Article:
I have come to realize that successful (typical) Solution Architectures rely on only a handful of areas (let’s call them corner-stones) that need to be defined. Examples are: Non-Functional Requirements, Architectural Decisions, etc. Naturally, those areas need to be defined and thought about that much more carefully…
I have wanted to share this post for a while. Based on my experience I have come to realize (this is my thesis for now) that successful Solution Architectures rely on only a handful of – that much more critical – areas that need to be designed and thought about concisely.
Indeed, there are only seven. But they need to be considered that much more carefully. The areas are:
- Non-Functional Requirements,
- System Context,
- Component Model,
- Architecture Overview,
- Architectural Decisions,
- Architectural Design, and
- Operational & Deployment Model.
A non-functional requirement is a qualitative characteristic of a software system. Examples are: performance, scalability, and others.
The system context describes the interfaces of a particular system. This means, all interfaces leading to the system as well as from the system. It is typically done using a graphical notation.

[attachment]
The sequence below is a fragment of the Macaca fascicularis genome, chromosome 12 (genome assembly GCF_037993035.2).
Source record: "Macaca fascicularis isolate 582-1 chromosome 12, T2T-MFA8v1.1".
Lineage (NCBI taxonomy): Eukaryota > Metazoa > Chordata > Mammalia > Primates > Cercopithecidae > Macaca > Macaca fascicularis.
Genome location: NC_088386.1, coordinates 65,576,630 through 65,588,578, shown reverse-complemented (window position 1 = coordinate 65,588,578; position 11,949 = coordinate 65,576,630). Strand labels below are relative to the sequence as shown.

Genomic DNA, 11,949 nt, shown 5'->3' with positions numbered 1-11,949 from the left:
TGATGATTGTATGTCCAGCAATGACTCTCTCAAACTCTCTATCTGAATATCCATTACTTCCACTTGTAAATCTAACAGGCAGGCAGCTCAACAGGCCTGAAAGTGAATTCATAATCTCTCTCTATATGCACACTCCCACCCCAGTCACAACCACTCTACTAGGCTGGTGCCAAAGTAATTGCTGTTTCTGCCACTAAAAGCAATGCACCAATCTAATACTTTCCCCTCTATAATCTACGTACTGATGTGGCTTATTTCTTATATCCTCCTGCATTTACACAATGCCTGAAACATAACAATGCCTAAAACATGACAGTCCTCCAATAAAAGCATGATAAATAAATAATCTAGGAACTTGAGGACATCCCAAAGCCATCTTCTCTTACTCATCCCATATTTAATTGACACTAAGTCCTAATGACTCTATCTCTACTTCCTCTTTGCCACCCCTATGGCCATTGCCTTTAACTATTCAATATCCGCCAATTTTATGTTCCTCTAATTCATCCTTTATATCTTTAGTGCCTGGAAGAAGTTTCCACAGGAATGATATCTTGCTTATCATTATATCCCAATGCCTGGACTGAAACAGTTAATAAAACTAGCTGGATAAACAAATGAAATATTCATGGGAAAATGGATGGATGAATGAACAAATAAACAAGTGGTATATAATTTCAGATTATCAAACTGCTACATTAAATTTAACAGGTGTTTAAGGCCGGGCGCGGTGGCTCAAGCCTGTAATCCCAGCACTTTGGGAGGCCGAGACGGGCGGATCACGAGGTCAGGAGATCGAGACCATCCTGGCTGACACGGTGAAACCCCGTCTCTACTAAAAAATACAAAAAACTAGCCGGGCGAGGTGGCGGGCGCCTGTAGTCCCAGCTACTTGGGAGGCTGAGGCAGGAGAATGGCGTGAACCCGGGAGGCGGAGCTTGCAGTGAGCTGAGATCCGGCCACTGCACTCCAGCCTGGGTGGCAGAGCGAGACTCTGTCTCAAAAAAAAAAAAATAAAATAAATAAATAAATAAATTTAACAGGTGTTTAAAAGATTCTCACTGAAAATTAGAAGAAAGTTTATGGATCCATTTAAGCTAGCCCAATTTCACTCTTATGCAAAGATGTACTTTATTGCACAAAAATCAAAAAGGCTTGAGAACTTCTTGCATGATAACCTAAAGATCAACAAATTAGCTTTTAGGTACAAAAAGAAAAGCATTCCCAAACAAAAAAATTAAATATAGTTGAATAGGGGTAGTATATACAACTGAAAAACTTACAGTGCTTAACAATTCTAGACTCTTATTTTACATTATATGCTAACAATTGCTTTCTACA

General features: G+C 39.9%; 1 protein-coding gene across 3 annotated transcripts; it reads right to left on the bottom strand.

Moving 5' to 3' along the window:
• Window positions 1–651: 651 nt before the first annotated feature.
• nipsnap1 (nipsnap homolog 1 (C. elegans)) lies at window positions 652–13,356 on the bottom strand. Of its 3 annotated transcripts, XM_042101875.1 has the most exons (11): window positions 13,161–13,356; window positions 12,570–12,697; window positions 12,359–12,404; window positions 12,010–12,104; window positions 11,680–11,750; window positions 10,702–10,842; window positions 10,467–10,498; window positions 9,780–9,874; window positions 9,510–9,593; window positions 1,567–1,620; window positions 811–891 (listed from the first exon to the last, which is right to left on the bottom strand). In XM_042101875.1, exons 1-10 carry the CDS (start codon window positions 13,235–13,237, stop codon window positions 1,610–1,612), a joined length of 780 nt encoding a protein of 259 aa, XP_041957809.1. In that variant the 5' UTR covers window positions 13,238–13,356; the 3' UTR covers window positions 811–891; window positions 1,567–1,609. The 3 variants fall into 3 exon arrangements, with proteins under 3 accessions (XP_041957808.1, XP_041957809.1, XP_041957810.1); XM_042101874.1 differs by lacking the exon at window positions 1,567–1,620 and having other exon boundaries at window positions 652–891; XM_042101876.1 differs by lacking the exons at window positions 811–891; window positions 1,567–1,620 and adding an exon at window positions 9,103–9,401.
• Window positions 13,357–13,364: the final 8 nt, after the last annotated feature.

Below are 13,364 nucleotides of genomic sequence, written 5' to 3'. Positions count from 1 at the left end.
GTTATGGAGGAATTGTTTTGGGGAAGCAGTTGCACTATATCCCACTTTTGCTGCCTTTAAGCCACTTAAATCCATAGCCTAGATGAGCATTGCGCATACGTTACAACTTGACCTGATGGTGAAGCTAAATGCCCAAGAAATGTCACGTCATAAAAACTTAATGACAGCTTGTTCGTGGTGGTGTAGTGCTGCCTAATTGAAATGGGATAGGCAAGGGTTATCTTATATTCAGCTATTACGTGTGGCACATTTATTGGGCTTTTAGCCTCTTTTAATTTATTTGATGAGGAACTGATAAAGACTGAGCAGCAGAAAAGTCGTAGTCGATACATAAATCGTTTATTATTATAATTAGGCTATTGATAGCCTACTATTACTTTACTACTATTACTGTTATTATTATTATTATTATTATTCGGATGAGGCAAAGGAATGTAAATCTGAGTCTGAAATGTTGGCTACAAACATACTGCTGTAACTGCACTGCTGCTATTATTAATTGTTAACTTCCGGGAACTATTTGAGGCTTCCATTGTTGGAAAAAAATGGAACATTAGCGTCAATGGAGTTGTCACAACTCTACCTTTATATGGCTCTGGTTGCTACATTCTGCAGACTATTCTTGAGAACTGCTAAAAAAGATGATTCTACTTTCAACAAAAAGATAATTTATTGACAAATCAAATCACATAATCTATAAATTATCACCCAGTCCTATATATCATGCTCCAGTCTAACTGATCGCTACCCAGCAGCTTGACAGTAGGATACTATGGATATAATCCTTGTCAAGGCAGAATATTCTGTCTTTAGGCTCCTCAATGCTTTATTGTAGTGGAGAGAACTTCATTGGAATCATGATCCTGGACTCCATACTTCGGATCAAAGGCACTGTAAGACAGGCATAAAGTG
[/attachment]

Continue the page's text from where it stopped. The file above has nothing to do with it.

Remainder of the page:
The component model sub-divides a particular solution into technical and business components. It is typically done using UML.
The architecture overview outlines all key aspects and decisions about a solution’s architecture. It can be done using text and or a graphical way. I typically do it using graphics.
This is a log of key decisions that have been made when creating a solution architecture. A decision typically encompasses advantages, disadvantages, consequences, etc. and should enable you to take a risk-based decision.
The architecture design is important as it defines the master-design for a particular solution, i.e. the blue-prints for all key aspects of the solution. It is not a detailed design, but needs to outline the principle design guidelines for a system.
Operational & Deployment Model
The operational & deployment model helps with two things. They help you to define your local and physical deployment architecture and aid in mapping installation units to physical nodes.
Copyright © 2011 Michael Pichler